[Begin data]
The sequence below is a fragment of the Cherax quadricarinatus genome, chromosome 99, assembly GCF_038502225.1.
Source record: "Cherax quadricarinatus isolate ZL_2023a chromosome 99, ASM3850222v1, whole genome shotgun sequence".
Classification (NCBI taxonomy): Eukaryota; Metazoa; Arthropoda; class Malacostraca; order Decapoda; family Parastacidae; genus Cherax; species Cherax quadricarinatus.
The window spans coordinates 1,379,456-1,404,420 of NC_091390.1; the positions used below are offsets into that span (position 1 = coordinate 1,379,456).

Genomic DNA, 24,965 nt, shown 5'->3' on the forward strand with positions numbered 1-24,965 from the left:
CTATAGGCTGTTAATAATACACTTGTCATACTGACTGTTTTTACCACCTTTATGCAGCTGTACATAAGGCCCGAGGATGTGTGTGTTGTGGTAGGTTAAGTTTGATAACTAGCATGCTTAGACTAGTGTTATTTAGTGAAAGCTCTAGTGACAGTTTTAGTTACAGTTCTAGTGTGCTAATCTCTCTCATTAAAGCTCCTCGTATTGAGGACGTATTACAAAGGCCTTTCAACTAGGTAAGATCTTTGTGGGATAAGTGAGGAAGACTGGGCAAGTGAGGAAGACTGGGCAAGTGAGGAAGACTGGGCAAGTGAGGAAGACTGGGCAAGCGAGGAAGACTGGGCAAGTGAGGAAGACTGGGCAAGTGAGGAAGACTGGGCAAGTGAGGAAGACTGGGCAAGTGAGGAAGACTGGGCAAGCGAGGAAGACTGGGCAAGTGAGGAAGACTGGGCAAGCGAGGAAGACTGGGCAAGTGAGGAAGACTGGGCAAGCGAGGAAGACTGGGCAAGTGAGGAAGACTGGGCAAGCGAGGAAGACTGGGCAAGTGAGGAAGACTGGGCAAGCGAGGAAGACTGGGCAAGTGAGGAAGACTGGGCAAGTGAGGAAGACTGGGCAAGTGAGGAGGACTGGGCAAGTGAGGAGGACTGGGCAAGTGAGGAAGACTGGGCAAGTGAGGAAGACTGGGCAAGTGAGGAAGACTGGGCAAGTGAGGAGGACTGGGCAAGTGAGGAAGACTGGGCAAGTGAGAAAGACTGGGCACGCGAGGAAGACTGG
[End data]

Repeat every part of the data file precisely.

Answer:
The sequence below is a fragment of the Cherax quadricarinatus genome, chromosome 99, assembly GCF_038502225.1.
Source record: "Cherax quadricarinatus isolate ZL_2023a chromosome 99, ASM3850222v1, whole genome shotgun sequence".
Classification (NCBI taxonomy): Eukaryota; Metazoa; Arthropoda; class Malacostraca; order Decapoda; family Parastacidae; genus Cherax; species Cherax quadricarinatus.
The window spans coordinates 1,379,456-1,404,420 of NC_091390.1; the positions used below are offsets into that span (position 1 = coordinate 1,379,456).

Genomic DNA, 24,965 nt, shown 5'->3' on the forward strand with positions numbered 1-24,965 from the left:
CTATAGGCTGTTAATAATACACTTGTCATACTGACTGTTTTTACCACCTTTATGCAGCTGTACATAAGGCCCGAGGATGTGTGTGTTGTGGTAGGTTAAGTTTGATAACTAGCATGCTTAGACTAGTGTTATTTAGTGAAAGCTCTAGTGACAGTTTTAGTTACAGTTCTAGTGTGCTAATCTCTCTCATTAAAGCTCCTCGTATTGAGGACGTATTACAAAGGCCTTTCAACTAGGTAAGATCTTTGTGGGATAAGTGAGGAAGACTGGGCAAGTGAGGAAGACTGGGCAAGTGAGGAAGACTGGGCAAGTGAGGAAGACTGGGCAAGCGAGGAAGACTGGGCAAGTGAGGAAGACTGGGCAAGTGAGGAAGACTGGGCAAGTGAGGAAGACTGGGCAAGTGAGGAAGACTGGGCAAGCGAGGAAGACTGGGCAAGTGAGGAAGACTGGGCAAGCGAGGAAGACTGGGCAAGTGAGGAAGACTGGGCAAGCGAGGAAGACTGGGCAAGTGAGGAAGACTGGGCAAGCGAGGAAGACTGGGCAAGTGAGGAAGACTGGGCAAGCGAGGAAGACTGGGCAAGTGAGGAAGACTGGGCAAGTGAGGAAGACTGGGCAAGTGAGGAGGACTGGGCAAGTGAGGAGGACTGGGCAAGTGAGGAAGACTGGGCAAGTGAGGAAGACTGGGCAAGTGAGGAAGACTGGGCAAGTGAGGAGGACTGGGCAAGTGAGGAAGACTGGGCAAGTGAGAAAGACTGGGCACGCGAGGAAGACTGG